I always assumed that a firm FID was not in the cards this December. Yet I certainly suspected that they would go for a soft FID. BTW, December, 2014 has always been the timeline date for their FID since the get go a few years back.

The reason? Petronas still requires its federal CEAA environment certificate. The 365 day clock stopped back in May (day 167) and only recently restarted. Means that the CEAA certificate will not be issued until sometime in April, 2015.

Cannot proceed with hard FID until that has been received. Albeit, it has been reported that they are quite confident that they will receive same based upon media reports. And since then they have satisfied the outstanding juvenile salmon issue with respect to Flora Bank (utilizing a 1.6 km suspension bridge instead of trestle requiring no dredging that would disturb the sensitive eelgrass beds on Flora Bank).

Petronas is also now apparently completely satisfied with the BC government with regards to all aspects under their control. Even the BC preem and LNG industry minister Coleman were mentioned in their press release today confirming same.

Another major current obstacle appears that Petronas wants the bidding contractors to sharpen their pencils after relatively recently receiving their bids.

Quote:
Financial Post - “It’s both fiscal and regulatory certainties that we’re trying to run to ground here,” Pacific NorthWest LNG president Michael Culbert said in a telephone interview following the announcement.
In obvious reference to the delayed CEAA environmental certificate and construction bids higher than expected.

But this tidbit certainly stands out:

Quote:
Financial Post - “We still want to move this forward at a very aggressive pace so we haven’t set a date forward on purpose,” Pacific NorthWest LNG president Michael Culbert said.
And will say one thing. Petronas has been quite aggressive from the get go - ever since they purchased Progress Energy.

Right now, I would wager that Petronas will make their FID sometime in mid-April, 2015. After they have received their CEAA certificate and finalized the financial terms with their contractors.

PS. When the head of Petronas late last week was quoted as saying that 75% of the checklist had been completed toward their FID, the other 25% obviously still remained outstanding.

Last edited by Stingray2004; Dec 4, 2014 at 6:14 AM.
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  #189  
Old Posted Dec 4, 2014, 3:19 PM
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Originally Posted by jawagord View Post
Some announcement, petronas has postponed their decision. Cost estimates coming in to high, LNG prices Falling with price of oil, this project is in trouble. If they have to make serious cost reductions could be a total resizing of the plant/pipeline and a couple year delay.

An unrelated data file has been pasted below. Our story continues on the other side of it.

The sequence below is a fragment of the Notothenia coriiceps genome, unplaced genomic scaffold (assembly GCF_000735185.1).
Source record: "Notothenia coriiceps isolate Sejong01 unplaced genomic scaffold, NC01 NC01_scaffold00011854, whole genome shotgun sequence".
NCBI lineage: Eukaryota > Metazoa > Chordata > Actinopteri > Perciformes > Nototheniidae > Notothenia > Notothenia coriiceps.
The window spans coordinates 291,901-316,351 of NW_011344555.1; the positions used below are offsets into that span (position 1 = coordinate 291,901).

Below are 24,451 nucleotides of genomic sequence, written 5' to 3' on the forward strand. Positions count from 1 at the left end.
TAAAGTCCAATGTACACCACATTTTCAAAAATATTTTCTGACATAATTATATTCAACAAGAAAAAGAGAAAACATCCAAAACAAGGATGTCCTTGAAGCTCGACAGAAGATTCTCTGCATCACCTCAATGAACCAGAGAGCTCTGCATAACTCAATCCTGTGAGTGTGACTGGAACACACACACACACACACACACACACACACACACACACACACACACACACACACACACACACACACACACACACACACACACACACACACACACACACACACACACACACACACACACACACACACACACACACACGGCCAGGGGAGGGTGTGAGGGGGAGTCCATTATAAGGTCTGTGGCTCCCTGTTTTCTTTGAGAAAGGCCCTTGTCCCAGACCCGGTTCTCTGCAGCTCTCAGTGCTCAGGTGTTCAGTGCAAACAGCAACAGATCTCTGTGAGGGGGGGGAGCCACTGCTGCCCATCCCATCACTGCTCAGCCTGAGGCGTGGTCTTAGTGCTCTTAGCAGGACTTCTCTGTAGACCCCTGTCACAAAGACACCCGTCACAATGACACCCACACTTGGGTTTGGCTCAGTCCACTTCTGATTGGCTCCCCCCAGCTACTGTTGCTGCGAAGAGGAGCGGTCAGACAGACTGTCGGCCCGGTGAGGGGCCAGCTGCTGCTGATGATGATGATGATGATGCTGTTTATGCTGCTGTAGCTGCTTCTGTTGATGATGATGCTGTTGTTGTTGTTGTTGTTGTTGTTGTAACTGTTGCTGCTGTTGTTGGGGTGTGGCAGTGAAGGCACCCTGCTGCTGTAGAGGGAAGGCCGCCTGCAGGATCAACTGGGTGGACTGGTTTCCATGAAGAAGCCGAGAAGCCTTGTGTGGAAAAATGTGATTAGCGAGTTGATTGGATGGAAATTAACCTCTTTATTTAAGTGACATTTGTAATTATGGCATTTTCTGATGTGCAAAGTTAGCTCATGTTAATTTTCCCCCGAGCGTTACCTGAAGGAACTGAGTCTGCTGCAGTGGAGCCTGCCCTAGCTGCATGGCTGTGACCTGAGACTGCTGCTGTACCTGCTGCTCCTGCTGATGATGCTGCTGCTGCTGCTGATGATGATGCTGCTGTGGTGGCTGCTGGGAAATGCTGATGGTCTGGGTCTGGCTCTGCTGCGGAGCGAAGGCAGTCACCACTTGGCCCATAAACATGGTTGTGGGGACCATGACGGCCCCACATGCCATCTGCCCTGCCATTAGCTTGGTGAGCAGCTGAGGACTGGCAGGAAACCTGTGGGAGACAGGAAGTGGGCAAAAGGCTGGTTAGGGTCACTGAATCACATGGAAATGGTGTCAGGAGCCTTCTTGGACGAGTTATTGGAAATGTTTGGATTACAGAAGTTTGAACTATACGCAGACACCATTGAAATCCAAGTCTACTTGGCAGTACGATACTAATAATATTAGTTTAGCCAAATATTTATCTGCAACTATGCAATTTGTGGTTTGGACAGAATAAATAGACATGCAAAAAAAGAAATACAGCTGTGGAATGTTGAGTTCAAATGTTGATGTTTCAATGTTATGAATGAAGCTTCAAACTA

http://www.theglobeandmail.com/repor...ticle21923667/
Yup, certainly the delayed federal approval and a drop in oil prices give them reasons to see if they can't wring out a few more $$ from the province and demand more foreign workers. No doubt a drop in oil will have a downward pressure on all energy products and put all new large capital intensive projects on shaky ground.

Canada is a high cost environment (energy) for construction of energy infrastructure and it may take delayed projects and layoffs to bring down the rates.

China is expected to significantly ramp up LNG imports over the next ten years and surpass Japan as the world's largest importer, I have read that they have started construction on another 4-5 new LNG import terminals this year... somebody knows something... we'll see.

and on the heels of that....looks like oil will go down further. Canada may need the LNG terminals and the associated construction jobs more than ever....

Saudis escalate oil price war, sending crude slumping again

Dec 4, 2014 - Globe and Mail

Quote:
The moves are key to Canada, of course, given its reliance on oil production. Already, economists say, Canada can expect a small hit if the rout in the market is sustained.

It’s a tale of two economies, however, because Alberta would suffer while central Canada enjoys lower energy costs and the benefits of a currency sliding along with oil prices.

At a minimum, said chief currency strategist Camilla Sutton of Bank of Nova Scotia, today’s move by Saudi Arabia adds to the sentiment of lower oil prices for longer.
http://www.theglobeandmail.com/repor...ticle21948473/
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Last edited by craneSpotter; Dec 4, 2014 at 4:03 PM.
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  #190  
Old Posted Dec 4, 2014, 3:32 PM
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Originally Posted by s211 View Post